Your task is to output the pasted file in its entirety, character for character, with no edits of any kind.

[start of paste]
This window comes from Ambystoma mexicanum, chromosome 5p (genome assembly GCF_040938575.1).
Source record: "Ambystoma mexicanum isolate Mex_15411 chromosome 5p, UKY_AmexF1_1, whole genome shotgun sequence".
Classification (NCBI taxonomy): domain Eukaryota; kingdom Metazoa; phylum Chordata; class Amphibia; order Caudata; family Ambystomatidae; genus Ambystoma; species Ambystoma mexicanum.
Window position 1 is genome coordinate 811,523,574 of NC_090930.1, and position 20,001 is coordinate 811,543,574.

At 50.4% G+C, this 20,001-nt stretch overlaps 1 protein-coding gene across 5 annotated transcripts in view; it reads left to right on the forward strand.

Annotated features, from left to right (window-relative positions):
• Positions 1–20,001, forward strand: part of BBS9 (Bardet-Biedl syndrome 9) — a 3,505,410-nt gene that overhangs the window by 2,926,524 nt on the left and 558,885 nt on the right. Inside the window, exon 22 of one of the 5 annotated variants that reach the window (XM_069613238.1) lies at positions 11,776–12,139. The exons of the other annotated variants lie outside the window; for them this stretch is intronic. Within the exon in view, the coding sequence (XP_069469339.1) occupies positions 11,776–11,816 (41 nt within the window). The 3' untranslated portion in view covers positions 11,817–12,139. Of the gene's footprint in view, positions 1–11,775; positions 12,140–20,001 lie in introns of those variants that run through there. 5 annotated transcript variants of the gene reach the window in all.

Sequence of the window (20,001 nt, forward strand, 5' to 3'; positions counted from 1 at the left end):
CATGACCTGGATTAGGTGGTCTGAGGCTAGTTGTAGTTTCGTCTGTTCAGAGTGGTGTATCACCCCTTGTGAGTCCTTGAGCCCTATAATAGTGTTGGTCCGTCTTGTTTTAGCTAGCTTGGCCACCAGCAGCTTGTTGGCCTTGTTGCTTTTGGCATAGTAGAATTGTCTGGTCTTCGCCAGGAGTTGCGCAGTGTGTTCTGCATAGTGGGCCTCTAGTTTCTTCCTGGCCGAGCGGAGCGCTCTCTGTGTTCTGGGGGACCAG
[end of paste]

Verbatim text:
This window comes from Ambystoma mexicanum, chromosome 5p (genome assembly GCF_040938575.1).
Source record: "Ambystoma mexicanum isolate Mex_15411 chromosome 5p, UKY_AmexF1_1, whole genome shotgun sequence".
Classification (NCBI taxonomy): domain Eukaryota; kingdom Metazoa; phylum Chordata; class Amphibia; order Caudata; family Ambystomatidae; genus Ambystoma; species Ambystoma mexicanum.
Window position 1 is genome coordinate 811,523,574 of NC_090930.1, and position 20,001 is coordinate 811,543,574.

At 50.4% G+C, this 20,001-nt stretch overlaps 1 protein-coding gene across 5 annotated transcripts in view; it reads left to right on the forward strand.

Annotated features, from left to right (window-relative positions):
• Positions 1–20,001, forward strand: part of BBS9 (Bardet-Biedl syndrome 9) — a 3,505,410-nt gene that overhangs the window by 2,926,524 nt on the left and 558,885 nt on the right. Inside the window, exon 22 of one of the 5 annotated variants that reach the window (XM_069613238.1) lies at positions 11,776–12,139. The exons of the other annotated variants lie outside the window; for them this stretch is intronic. Within the exon in view, the coding sequence (XP_069469339.1) occupies positions 11,776–11,816 (41 nt within the window). The 3' untranslated portion in view covers positions 11,817–12,139. Of the gene's footprint in view, positions 1–11,775; positions 12,140–20,001 lie in introns of those variants that run through there. 5 annotated transcript variants of the gene reach the window in all.

Sequence of the window (20,001 nt, forward strand, 5' to 3'; positions counted from 1 at the left end):
CATGACCTGGATTAGGTGGTCTGAGGCTAGTTGTAGTTTCGTCTGTTCAGAGTGGTGTATCACCCCTTGTGAGTCCTTGAGCCCTATAATAGTGTTGGTCCGTCTTGTTTTAGCTAGCTTGGCCACCAGCAGCTTGTTGGCCTTGTTGCTTTTGGCATAGTAGAATTGTCTGGTCTTCGCCAGGAGTTGCGCAGTGTGTTCTGCATAGTGGGCCTCTAGTTTCTTCCTGGCCGAGCGGAGCGCTCTCTGTGTTCTGGGGGACCAG